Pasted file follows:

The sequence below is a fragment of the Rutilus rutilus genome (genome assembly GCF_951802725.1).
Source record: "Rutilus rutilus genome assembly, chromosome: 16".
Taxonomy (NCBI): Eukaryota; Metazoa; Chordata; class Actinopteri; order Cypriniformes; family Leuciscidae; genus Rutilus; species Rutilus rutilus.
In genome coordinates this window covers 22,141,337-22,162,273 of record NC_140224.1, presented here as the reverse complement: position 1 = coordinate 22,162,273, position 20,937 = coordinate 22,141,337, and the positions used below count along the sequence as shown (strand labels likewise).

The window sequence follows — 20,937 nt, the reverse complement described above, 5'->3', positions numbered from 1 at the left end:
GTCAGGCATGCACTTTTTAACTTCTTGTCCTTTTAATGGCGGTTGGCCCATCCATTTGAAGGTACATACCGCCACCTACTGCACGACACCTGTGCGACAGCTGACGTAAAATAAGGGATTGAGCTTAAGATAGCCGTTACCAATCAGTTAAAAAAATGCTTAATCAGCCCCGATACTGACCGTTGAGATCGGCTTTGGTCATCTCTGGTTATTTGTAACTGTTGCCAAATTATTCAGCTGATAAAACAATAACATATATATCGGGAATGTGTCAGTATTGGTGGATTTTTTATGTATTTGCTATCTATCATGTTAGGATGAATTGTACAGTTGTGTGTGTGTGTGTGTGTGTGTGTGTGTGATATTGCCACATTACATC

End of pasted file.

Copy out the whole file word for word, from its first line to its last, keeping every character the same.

The sequence below is a fragment of the Rutilus rutilus genome (genome assembly GCF_951802725.1).
Source record: "Rutilus rutilus genome assembly, chromosome: 16".
Taxonomy (NCBI): Eukaryota; Metazoa; Chordata; class Actinopteri; order Cypriniformes; family Leuciscidae; genus Rutilus; species Rutilus rutilus.
In genome coordinates this window covers 22,141,337-22,162,273 of record NC_140224.1, presented here as the reverse complement: position 1 = coordinate 22,162,273, position 20,937 = coordinate 22,141,337, and the positions used below count along the sequence as shown (strand labels likewise).

The window sequence follows — 20,937 nt, the reverse complement described above, 5'->3', positions numbered from 1 at the left end:
GTCAGGCATGCACTTTTTAACTTCTTGTCCTTTTAATGGCGGTTGGCCCATCCATTTGAAGGTACATACCGCCACCTACTGCACGACACCTGTGCGACAGCTGACGTAAAATAAGGGATTGAGCTTAAGATAGCCGTTACCAATCAGTTAAAAAAATGCTTAATCAGCCCCGATACTGACCGTTGAGATCGGCTTTGGTCATCTCTGGTTATTTGTAACTGTTGCCAAATTATTCAGCTGATAAAACAATAACATATATATCGGGAATGTGTCAGTATTGGTGGATTTTTTATGTATTTGCTATCTATCATGTTAGGATGAATTGTACAGTTGTGTGTGTGTGTGTGTGTGTGTGTGTGTGATATTGCCACATTACATC